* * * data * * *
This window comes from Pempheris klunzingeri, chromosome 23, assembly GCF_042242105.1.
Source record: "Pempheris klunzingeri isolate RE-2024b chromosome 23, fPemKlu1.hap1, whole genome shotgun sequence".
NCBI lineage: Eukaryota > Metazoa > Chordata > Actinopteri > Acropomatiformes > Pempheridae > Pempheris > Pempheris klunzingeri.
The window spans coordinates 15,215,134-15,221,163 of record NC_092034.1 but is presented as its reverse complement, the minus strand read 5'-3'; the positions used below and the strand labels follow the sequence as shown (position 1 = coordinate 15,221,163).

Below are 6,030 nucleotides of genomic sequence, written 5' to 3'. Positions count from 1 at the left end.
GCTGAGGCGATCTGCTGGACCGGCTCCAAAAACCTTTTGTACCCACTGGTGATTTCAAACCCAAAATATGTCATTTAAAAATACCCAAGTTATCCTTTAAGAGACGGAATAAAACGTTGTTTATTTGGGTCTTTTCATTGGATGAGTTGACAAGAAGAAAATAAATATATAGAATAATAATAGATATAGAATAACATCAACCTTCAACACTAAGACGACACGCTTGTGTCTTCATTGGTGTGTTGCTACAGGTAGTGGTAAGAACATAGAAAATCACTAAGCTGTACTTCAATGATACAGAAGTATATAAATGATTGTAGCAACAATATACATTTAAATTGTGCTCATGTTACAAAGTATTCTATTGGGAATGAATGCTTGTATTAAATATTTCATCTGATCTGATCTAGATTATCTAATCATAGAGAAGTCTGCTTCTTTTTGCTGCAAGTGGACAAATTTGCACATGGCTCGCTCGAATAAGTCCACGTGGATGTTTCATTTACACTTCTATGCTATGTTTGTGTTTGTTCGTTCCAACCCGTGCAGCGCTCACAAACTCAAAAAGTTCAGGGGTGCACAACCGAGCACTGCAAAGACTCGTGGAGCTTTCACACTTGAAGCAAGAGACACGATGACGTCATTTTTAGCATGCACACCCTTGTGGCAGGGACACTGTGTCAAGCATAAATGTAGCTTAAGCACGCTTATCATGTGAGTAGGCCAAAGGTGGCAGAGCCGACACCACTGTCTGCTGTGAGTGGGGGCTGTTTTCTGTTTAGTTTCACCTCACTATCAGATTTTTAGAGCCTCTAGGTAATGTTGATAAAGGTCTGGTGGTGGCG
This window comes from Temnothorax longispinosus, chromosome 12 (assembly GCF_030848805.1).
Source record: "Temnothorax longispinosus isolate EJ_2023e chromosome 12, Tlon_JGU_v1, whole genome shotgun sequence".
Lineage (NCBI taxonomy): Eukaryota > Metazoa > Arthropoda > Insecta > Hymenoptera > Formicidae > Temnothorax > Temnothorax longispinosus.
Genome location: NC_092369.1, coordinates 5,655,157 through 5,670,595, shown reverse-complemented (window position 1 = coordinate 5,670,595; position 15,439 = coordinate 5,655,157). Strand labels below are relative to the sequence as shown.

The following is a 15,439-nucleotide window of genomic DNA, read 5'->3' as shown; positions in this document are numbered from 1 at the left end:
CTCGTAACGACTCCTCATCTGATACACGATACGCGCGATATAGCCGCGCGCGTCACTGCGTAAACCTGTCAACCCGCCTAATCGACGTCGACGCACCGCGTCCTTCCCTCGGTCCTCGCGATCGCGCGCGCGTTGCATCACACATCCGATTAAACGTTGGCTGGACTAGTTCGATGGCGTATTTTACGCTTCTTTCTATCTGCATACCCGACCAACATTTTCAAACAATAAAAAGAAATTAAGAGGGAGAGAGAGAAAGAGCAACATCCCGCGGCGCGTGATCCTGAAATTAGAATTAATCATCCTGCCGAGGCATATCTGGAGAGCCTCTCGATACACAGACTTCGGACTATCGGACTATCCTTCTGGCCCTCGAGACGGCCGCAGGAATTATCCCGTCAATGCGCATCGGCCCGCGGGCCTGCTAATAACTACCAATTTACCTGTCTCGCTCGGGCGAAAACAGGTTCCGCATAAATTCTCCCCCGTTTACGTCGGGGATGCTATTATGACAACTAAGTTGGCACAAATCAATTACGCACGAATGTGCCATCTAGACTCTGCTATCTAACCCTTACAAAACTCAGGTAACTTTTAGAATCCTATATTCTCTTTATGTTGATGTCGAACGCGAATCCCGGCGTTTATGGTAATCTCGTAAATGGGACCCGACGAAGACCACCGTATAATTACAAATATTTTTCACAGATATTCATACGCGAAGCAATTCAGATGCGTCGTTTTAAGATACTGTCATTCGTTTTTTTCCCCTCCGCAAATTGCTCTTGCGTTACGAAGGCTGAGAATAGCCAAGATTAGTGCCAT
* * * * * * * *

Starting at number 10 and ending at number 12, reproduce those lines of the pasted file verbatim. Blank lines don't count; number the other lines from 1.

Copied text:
Genome location: NC_092369.1, coordinates 5,655,157 through 5,670,595, shown reverse-complemented (window position 1 = coordinate 5,670,595; position 15,439 = coordinate 5,655,157). Strand labels below are relative to the sequence as shown.

The following is a 15,439-nucleotide window of genomic DNA, read 5'->3' as shown; positions in this document are numbered from 1 at the left end:
CTCGTAACGACTCCTCATCTGATACACGATACGCGCGATATAGCCGCGCGCGTCACTGCGTAAACCTGTCAACCCGCCTAATCGACGTCGACGCACCGCGTCCTTCCCTCGGTCCTCGCGATCGCGCGCGCGTTGCATCACACATCCGATTAAACGTTGGCTGGACTAGTTCGATGGCGTATTTTACGCTTCTTTCTATCTGCATACCCGACCAACATTTTCAAACAATAAAAAGAAATTAAGAGGGAGAGAGAGAAAGAGCAACATCCCGCGGCGCGTGATCCTGAAATTAGAATTAATCATCCTGCCGAGGCATATCTGGAGAGCCTCTCGATACACAGACTTCGGACTATCGGACTATCCTTCTGGCCCTCGAGACGGCCGCAGGAATTATCCCGTCAATGCGCATCGGCCCGCGGGCCTGCTAATAACTACCAATTTACCTGTCTCGCTCGGGCGAAAACAGGTTCCGCATAAATTCTCCCCCGTTTACGTCGGGGATGCTATTATGACAACTAAGTTGGCACAAATCAATTACGCACGAATGTGCCATCTAGACTCTGCTATCTAACCCTTACAAAACTCAGGTAACTTTTAGAATCCTATATTCTCTTTATGTTGATGTCGAACGCGAATCCCGGCGTTTATGGTAATCTCGTAAATGGGACCCGACGAAGACCACCGTATAATTACAAATATTTTTCACAGATATTCATACGCGAAGCAATTCAGATGCGTCGTTTTAAGATACTGTCATTCGTTTTTTTCCCCTCCGCAAATTGCTCTTGCGTTACGAAGGCTGAGAATAGCCAAGATTAGTGCCAT